Unfortunately, monitoring is where many consumers are being pushed because companies who offer these services stand to make a lot of money off of you, since these services require monthly fees that can cost you upwards of $200 a year.
Monitoring is also a reactive technique to identify theft, not a proactive one. By the time you’re aware of fraudulent activity on your account, it’s already too late, you’ve already lost the money. In addition, many banks have policies that say they will reimburse you up to a certain amount if you report the activity within 60 days. But alerts typically don’t appear on your credit report for 60 days, so by the time you find out, it’s too late to be reimbursed at all.
Fraud alerts aren’t a good option because you must often choose between being annoyed and having enough coverage. Typically, you choose the amount you wish to be alerted about. Opting to be notified every time a suspicious $50 charge is made would be aggravating, while opting to be notified when a suspicious $1000 charge is made wouldn’t be enough coverage.
I believe that freezing your credit is the best course of action. Some people are referring to this as the “nuclear option,” but I wholeheartedly disagree.
How many houses do you buy on average per week? Zero.
How many cars do you lease on average per week? Zero.
How many credit cards do you apply for on average per week? Zero.
There is absolutely no need for your credit to be unfrozen at all times. Yes, you must freeze your account with all three credit bureaus: Equifax, TransUnion, and Experian. And yes, you must unfreeze your account every time a lender needs access to it. And yes, freezing and unfreezing your account does cost money.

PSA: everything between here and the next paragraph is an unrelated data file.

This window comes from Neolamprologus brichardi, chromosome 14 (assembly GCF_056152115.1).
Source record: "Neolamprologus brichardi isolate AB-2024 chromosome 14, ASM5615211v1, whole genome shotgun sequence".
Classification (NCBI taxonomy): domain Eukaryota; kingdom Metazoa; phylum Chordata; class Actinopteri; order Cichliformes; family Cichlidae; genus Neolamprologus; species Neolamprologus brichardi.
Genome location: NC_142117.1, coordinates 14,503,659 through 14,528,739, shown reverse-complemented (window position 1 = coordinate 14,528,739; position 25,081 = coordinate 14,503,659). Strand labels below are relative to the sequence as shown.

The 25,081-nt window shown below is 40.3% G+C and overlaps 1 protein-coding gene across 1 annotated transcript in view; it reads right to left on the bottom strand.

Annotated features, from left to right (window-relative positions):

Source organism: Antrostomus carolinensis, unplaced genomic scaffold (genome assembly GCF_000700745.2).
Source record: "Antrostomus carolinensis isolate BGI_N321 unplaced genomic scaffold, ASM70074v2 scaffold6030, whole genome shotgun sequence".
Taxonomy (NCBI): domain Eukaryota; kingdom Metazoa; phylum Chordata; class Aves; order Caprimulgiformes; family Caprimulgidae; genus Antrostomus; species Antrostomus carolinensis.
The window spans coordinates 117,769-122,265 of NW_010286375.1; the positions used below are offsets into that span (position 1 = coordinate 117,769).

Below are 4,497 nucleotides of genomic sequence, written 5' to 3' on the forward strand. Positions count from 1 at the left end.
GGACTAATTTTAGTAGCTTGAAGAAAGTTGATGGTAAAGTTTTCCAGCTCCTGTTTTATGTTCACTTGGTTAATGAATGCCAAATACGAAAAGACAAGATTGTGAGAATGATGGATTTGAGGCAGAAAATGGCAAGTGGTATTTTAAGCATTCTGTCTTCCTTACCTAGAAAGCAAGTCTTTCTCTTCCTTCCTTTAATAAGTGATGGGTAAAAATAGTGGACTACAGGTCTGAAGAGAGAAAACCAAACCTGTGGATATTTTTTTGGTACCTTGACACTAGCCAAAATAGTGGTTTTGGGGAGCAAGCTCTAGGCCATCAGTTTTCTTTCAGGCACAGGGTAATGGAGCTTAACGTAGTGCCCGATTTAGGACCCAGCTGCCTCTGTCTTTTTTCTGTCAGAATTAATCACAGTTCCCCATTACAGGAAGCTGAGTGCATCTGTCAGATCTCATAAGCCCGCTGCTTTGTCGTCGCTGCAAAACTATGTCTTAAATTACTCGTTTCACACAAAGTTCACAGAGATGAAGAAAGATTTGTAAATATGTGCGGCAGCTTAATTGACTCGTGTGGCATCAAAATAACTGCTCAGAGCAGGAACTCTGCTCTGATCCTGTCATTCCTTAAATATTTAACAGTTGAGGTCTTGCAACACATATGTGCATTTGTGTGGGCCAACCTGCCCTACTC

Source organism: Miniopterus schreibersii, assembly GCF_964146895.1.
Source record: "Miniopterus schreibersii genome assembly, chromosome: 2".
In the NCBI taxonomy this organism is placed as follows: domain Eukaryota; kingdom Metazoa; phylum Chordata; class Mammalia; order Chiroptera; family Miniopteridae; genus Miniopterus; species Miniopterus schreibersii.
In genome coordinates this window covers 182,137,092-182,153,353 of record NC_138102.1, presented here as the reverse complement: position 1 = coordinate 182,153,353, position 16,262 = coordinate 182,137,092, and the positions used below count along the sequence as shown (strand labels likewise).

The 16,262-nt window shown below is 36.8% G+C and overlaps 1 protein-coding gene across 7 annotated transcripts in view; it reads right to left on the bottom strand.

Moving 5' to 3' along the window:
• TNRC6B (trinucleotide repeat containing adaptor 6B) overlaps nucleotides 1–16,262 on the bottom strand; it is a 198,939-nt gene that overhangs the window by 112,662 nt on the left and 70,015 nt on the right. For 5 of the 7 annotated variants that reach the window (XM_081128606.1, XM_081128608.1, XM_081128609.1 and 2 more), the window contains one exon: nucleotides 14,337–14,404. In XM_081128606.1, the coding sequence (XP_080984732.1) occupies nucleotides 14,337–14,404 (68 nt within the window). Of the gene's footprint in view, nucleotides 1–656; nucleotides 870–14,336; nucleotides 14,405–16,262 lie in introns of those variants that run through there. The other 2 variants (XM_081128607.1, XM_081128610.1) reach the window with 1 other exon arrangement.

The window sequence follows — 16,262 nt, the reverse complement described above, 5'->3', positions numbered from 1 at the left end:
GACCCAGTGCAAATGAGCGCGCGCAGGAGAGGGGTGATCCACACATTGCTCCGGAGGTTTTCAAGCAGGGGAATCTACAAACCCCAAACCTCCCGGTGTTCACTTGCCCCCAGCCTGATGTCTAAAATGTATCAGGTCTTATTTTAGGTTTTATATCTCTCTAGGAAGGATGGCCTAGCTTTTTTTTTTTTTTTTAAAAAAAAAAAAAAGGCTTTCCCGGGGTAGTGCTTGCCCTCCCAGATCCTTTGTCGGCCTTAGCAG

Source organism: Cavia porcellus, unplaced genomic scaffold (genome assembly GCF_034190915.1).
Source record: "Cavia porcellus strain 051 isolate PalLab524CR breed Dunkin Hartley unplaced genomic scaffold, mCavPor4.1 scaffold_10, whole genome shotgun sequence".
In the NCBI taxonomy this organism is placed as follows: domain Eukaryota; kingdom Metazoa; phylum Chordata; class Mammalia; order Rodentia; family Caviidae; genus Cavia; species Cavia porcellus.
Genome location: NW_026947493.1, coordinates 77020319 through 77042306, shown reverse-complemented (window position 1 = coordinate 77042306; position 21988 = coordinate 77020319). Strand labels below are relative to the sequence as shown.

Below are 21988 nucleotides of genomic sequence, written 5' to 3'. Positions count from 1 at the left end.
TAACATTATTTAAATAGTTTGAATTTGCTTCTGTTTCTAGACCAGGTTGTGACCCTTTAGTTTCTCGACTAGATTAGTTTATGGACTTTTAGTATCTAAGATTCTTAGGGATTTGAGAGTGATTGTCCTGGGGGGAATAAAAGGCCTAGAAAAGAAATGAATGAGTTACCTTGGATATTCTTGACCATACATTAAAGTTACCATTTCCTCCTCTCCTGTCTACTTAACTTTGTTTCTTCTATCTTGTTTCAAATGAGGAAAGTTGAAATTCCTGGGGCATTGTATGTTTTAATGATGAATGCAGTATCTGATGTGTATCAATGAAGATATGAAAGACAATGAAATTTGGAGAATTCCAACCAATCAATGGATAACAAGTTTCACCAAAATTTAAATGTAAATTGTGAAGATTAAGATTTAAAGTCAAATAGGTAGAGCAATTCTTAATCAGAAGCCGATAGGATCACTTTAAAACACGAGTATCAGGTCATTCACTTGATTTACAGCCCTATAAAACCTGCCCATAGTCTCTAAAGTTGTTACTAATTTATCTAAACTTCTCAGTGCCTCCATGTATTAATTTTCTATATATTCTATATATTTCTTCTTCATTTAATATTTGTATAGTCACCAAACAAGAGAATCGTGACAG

However! The pros entirely outweigh these perceived cons. Freezing your account with each bureau can be done online, which will at most cost you 15 minutes per application, as opposed to the 175 hours the average victim of identity theft spends recovering from an attack.
A word to the wise: If you choose to freeze your credit online, do not google and go. There are many fake sites out there waiting for your information. Make sure you have the right site before entering any information. Go to the bureau’s website and search for their freezing application through there.
As for the cost, Experian just announced that they will be waiving the fee for freezing your account with them until November: https://www.freeze.equifax.com/Freeze/jsp/SFF_PersonalIDInfo.jsp. Freezing your account with other bureaus differs by state, but typically ranges from $0-$10 per bureau. When you want to lift the freeze, you will have to pay another fee similar in dollar amount. However, this is nothing compared to the $1,400 the average victim pays in out-of-pocket recovery expenses, and is negligible compared to having your accounts completely drained.
There are many security benefits to this option as well. Accessing your credit through a PIN that you can keep in a safe place, such as an encrypted password vault, is a sure-fire way to ensure that only legitimate requests are being made into your credit. For example, you’ll always know when you’re in the market for a loan, which means you’ll always know the appropriate time for your credit to be accessible and who is requesting access. You can even ask potential creditors which bureau they use so that you don’t have to unfreeze all three.
Overall, the credit freeze is an easy, cost-effective way to prevent your credit reports from being used by identity thieves. Locking your credit file is superior to being notified of fraudulent activity AFTER the fact.
Here are links on how to freeze your account with TransUnion and Experian: